The small business Capital Gains Tax (CGT) concessions can provide a substantial tax relief on the sale of a business. Unfortunately, it can be a complex area to apply in practice with quite a few traps for the unwary.
The starting point is to work out if you pass the basic tests which are:
- You must meet one of the following:
- You are a small business entity with an “aggregated turnover” of less than $2 million; or
- You satisfy the maximum net asset test where you and any “connected entities” or “affiliates” of yours have combined net CGT assets of less than $6 million at the time of the CGT event
- The asset being sold satisfies the “active asset test”. Broadly and active asset is one that used in carrying on a business. Selling a rental property or shares in a listed company will not qualify.
- If the asset being sold is a share in a company or interest in a trust, there are further tests that need to be met.
Assuming you meet the basic tests above, there are four possible concessions that may apply.
- The 15-year exemption which provides an exemption from CGT for active assets owned for 15 years and you are aged 55 or older (This exemption takes priority over the others if it applies).
- The Small business 50% active asset reduction which reduces the capital gain by 50%. This exemption applies automatically if the basic conditions are met. In the case of a sale by a company you may choose not to apply this to avoid leaving untaxed profits in the company.
- The Small business retirement exemption which exempts the capital gain up to a lifetime limit of $500,000 for each of the “CGT concession stakeholders”; and
- The Small business rollover which allows you to defer all or part of a capital gain if you buy a replacement active asset.
Common issues we see when applying the concessions
- Both the turnover test and the maximum net asset tests in Step 1 above require you to count not just your turnover and assets, but all of the entities that you are connected with or affiliated with. Working out who is connected or affiliated can be a complex exercise.
- For example, you hold 50% of the shares in company A and 50% of the shares in company B. When working out your aggregated turnover, you must combine the turnover of both companies. Similarly, you must combine the net assets of both companies under the net asset test.
- Under the net asset test, some assets are not counted. For example, your main residence (provided it has not been used to derive assessable income), amounts in super and personal use assets such as holiday homes that are not rented, boats and cars.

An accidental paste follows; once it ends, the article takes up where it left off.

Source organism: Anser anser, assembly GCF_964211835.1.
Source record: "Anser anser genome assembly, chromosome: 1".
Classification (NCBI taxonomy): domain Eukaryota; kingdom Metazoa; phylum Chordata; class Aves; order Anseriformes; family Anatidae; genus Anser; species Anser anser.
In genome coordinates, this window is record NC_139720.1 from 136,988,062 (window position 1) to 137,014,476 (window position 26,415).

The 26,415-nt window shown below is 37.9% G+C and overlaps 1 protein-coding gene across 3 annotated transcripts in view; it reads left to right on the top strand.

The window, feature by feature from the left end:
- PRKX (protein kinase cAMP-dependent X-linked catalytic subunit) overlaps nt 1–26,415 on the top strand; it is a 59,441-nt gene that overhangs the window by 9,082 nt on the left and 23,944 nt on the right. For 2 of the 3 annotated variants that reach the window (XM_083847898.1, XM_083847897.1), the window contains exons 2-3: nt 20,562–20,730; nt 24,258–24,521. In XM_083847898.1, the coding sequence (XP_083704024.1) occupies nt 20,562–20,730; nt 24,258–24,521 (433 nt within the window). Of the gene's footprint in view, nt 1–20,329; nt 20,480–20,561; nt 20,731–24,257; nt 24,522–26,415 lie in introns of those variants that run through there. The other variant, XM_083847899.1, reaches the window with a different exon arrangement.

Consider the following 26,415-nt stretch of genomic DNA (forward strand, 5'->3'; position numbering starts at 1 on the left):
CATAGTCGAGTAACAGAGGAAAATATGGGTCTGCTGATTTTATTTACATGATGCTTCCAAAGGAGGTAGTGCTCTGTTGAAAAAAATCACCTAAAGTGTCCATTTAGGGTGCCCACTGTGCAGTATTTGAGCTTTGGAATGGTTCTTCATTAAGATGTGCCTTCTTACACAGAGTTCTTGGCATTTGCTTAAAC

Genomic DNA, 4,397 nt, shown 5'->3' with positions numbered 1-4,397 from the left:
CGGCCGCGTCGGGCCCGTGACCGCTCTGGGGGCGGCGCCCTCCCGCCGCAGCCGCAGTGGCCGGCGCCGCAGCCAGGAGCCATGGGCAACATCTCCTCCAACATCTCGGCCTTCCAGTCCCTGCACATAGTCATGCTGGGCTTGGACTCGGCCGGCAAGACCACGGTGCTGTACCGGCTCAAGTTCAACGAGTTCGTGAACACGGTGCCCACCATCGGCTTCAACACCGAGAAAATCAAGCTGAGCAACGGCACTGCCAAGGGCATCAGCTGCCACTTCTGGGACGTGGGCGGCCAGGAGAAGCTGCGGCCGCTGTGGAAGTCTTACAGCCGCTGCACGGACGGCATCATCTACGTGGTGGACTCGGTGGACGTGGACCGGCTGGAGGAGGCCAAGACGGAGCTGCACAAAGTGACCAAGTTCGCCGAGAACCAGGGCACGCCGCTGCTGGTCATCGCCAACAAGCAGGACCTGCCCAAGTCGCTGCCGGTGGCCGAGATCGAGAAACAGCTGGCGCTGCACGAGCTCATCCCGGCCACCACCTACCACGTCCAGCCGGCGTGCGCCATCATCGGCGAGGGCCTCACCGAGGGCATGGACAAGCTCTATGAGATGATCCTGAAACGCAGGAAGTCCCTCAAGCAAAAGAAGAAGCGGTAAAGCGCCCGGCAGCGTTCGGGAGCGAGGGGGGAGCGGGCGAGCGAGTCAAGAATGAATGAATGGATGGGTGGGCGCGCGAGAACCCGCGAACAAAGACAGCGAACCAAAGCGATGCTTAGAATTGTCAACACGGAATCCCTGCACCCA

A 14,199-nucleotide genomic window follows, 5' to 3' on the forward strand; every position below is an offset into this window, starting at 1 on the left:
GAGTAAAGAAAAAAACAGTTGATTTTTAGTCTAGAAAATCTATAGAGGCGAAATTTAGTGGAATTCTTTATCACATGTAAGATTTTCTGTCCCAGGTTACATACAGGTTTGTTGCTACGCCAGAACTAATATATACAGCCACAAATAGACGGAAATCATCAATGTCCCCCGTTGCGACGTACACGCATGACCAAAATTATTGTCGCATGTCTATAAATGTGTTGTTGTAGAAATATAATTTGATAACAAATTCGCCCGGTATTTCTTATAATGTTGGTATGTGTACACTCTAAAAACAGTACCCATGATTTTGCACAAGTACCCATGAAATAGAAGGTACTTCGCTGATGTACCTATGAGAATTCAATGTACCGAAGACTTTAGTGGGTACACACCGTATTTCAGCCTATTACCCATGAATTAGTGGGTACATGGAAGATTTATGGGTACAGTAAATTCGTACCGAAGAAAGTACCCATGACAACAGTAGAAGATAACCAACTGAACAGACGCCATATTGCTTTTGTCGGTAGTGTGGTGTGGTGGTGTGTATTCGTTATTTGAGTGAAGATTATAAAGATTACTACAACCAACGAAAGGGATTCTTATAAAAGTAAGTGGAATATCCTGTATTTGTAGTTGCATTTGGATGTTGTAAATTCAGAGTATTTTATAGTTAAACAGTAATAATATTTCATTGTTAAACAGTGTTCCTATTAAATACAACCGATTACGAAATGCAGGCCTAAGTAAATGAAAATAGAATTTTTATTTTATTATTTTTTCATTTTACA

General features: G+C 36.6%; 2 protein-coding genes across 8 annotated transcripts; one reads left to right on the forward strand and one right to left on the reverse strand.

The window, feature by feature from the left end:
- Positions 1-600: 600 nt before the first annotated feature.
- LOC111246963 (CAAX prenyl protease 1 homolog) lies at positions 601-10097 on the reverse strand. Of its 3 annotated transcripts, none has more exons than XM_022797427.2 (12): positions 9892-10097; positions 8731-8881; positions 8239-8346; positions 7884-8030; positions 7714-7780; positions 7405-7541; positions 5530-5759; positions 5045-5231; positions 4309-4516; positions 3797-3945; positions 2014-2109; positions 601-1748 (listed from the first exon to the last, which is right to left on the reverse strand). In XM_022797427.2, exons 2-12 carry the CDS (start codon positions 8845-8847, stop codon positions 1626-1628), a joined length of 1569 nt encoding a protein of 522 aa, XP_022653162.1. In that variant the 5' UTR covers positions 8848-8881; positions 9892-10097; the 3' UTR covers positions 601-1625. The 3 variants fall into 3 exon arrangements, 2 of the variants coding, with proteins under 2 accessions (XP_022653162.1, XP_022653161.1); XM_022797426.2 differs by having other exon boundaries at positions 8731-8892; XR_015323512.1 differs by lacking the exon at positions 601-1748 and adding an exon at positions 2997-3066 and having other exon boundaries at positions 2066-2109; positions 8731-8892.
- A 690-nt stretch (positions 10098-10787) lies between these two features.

- The concessions only exempt capital gains. If you are selling trading stock or depreciating assets, profits on the sale of these assets are not included in the concessions.
- If the assets are held in a company or trust, there needs to be a “CGT concession stakeholder”. A CGT concession stakeholder is an individual or their spouse with a participation percentage of at least 20%. In some cases this may not be possible where there are different classes of shares held in a company, or distributions made by a trust are not made to the relevant individual.
- Sometimes business assets such as the warehouse or office building are held in a separate entity from the main trading entity for asset protection purposes. Some care is necessary to ensure that the two entities are connected to ensure this asset meets the test of an active asset and not one the is passively earning rent.
- The value of your assets for the purpose of the net asset test is the market value on the date of the CGT event, this includes any goodwill component that is part of the sale price. Liabilities can be deducted from these assets, but they must relate to the assets.
If you are thinking of selling your business in the next 5 years, we recommend you consider your eligibility for the small business CGT concessions now rather just prior to selling. Key areas that need to be addressed include:
- What is your aggregated turnover likely to be in the year of the sale? Are you growing or winding down?
- What assets need to be counted in the $6 million net asset test?
- Which of your entities will need to be counted in these tests?
- How long will the business assets have been held when you sell is it likely to be more than 15 years?
- How old will you and your spouse be when the business sells. Will you be 55 years old or more?
- What will you be selling – the assets of the business or the shares in the entity that carries on the business?
- Are there differing share classes in your company structure?
- How have trust distributions been made in the past and who will receive any trust distributions in the year of sale?
Want to know if you qualify for small business Capital Gains Tax concessions? Talk to an expert today.